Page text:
Theater Review: 'One Man, Two Guvnors'

By Richard Bean; translated by Shlomo Moscowitz; directed by Moshe Kepten Bet Lessin; October 24.

‘One Man, Two Guvnors’ 370 (photo credit: Courtesy Beit Lessin)
‘One Man, Two Guvnors’ 370
(photo credit: Courtesy Beit Lessin)
British comedy, at least the best kind of British comedy – and Two Guvnors is such – is all about tone and timing.
Without these, what remains is clunk, not comedy. This production of Two Guvnors doesn’t miss a tasteless trick, bestowing a whole new meaning on “vulgar.”
Bean’s version, set in Brighton, is adapted from Carlo Goldoni’s (1707-93) The Servant of Two Masters in which ever-hungry servant Truffaldino contracts himself to two masters to be assured of a square meal. His efforts to keep the two ignorant of each other pile near-disaster on almost-catastrophe until the Happy End.
Goldoni wrote his comedy in commedia style. The largely improvisational commedia del arte exploded from the Renaissance.
Bean sites his comedy in the Swinging Sixties when the UK, London and music in particular exploded from the shabbiness and austerity of the post-World War II years.
Here the servant is one Francis (Eli Yatzpan). Master No. 1 is petty gangster Rosco Crabbe (Dikla Hadar), who’s actually Rachel dressed up as her brother, whom her lover Stanley Stubbers (Yuval Segal), and Master No. 2, has killed, so is in Brighton to evade the cops, but Rachel/Rosco has also arrived to collect a debt from Charlie (Shlomo Mimran), whose blond bimbo daughter Pauline (Maya Bachowski), thinking former-fiance Rosco dead, is engaged to wannabe actor Dick Dangle (Shlomi Tapiero).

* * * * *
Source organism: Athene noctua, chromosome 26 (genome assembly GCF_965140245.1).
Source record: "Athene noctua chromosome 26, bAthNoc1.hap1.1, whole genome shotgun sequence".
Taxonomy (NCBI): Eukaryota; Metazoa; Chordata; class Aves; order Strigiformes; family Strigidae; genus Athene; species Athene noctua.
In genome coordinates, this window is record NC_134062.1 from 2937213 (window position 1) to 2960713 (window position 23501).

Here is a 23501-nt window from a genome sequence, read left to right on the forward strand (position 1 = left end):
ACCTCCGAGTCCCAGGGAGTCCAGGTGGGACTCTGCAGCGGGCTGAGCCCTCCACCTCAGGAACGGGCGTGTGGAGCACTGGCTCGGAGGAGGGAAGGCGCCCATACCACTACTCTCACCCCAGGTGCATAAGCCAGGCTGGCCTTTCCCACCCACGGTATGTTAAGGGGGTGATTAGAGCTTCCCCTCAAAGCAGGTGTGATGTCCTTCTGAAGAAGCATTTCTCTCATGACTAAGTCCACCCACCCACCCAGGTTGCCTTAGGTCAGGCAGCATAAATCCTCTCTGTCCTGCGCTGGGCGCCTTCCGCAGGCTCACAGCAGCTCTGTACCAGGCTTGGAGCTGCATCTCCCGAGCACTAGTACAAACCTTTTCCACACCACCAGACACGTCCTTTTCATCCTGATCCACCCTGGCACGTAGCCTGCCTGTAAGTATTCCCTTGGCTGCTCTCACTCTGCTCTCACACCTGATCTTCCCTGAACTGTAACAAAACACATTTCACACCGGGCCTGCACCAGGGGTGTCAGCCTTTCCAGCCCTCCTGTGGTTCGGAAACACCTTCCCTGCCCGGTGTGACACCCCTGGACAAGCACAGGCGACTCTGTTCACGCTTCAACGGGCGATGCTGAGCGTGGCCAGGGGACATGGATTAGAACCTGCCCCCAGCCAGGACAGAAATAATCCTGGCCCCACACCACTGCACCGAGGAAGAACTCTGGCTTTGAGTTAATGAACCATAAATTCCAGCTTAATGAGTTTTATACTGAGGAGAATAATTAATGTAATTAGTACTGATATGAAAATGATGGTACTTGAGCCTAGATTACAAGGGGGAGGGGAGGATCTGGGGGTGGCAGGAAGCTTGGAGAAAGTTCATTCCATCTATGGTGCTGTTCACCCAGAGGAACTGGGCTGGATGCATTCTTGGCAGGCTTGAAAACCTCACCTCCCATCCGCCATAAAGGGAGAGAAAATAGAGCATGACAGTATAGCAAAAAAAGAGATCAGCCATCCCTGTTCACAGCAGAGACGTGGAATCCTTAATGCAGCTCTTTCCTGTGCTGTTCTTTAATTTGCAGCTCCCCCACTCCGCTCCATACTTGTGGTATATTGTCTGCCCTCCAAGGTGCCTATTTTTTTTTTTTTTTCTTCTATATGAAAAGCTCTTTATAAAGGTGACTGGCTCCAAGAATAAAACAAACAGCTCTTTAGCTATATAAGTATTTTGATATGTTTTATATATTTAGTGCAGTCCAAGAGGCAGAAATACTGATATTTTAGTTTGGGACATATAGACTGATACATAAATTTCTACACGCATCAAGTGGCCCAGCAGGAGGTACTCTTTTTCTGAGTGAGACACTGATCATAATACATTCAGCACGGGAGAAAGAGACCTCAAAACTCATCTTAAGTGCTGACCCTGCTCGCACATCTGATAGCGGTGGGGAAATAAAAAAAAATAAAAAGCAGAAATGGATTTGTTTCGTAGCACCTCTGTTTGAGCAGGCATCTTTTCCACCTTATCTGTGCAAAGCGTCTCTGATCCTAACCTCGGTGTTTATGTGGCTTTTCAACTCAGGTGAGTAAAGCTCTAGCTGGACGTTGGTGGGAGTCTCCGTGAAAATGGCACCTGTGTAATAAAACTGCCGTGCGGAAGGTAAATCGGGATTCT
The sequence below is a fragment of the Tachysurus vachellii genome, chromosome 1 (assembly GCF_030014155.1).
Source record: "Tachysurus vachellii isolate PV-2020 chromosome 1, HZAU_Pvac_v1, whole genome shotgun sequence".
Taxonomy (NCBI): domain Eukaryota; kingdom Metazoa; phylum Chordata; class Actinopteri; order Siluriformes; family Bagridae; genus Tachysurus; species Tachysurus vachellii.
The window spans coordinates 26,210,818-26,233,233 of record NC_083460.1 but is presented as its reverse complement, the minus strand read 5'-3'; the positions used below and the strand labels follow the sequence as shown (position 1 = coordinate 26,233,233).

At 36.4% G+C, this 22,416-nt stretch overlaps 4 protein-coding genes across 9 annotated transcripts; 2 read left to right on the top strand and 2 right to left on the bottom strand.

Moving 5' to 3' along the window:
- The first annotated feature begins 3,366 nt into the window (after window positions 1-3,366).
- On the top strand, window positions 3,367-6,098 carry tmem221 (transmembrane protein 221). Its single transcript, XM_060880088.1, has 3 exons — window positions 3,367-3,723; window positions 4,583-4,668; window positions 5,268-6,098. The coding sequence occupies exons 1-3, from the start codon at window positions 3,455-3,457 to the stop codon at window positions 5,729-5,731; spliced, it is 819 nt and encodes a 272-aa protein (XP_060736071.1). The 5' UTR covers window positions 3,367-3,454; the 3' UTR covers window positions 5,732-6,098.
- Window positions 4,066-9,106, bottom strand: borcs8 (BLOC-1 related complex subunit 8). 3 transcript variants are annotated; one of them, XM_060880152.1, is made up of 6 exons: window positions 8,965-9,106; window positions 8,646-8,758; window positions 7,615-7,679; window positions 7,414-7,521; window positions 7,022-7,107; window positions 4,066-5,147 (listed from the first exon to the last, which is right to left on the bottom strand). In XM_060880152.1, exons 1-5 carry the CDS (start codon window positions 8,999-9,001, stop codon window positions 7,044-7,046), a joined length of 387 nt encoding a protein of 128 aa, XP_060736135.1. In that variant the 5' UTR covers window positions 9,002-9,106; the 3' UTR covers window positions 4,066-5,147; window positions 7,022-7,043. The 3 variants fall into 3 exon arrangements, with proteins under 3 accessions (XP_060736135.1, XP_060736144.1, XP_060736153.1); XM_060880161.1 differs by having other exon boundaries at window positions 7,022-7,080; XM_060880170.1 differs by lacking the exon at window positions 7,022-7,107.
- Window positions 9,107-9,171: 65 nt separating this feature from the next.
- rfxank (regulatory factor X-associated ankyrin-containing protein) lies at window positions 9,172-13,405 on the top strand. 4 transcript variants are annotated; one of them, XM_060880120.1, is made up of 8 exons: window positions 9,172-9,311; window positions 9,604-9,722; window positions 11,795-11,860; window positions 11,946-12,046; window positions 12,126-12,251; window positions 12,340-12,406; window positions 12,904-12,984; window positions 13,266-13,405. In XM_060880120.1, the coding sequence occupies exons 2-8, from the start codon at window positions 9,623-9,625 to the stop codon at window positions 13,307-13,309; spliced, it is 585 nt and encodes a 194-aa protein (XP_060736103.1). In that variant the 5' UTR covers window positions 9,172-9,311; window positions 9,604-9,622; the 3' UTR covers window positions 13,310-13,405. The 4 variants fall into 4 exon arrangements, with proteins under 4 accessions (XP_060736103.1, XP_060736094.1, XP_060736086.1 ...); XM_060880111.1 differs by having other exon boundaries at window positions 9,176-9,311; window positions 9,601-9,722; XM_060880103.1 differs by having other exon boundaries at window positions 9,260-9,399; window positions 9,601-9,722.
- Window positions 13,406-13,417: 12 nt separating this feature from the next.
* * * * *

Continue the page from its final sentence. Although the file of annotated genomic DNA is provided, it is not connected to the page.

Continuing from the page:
Add an ancient, coordinationally-challenged waiter Alfi (Erez Weiss) to the mix and the pratfall possibilities go up a notch.
Indeed, the rubber-limbed Weiss provides a needed bit of genuine hilarity to the three-week-long hour-and-45-minute show. Yatzpan provides the other in the two (over-extended) audience interaction improvisations in the show.
For the rest, nobody, including Yatzpan, seems to be having much fun. The actors don’t speak so much as recite their text.
It flows from them without much variation in tone or pitch and without much change in pace or rhythm.
The show is redeemed in part by Orna Smorgonsky’s period- perfect and dazzling costumes, but its music provides the true high spots.
The songs, Daniel Efrat’s translations, and the quartet performing them are superb. The quartet is Noam Pinhasov, Arnon Siev, Omri Shani and Yuval Adam. The bouquet please!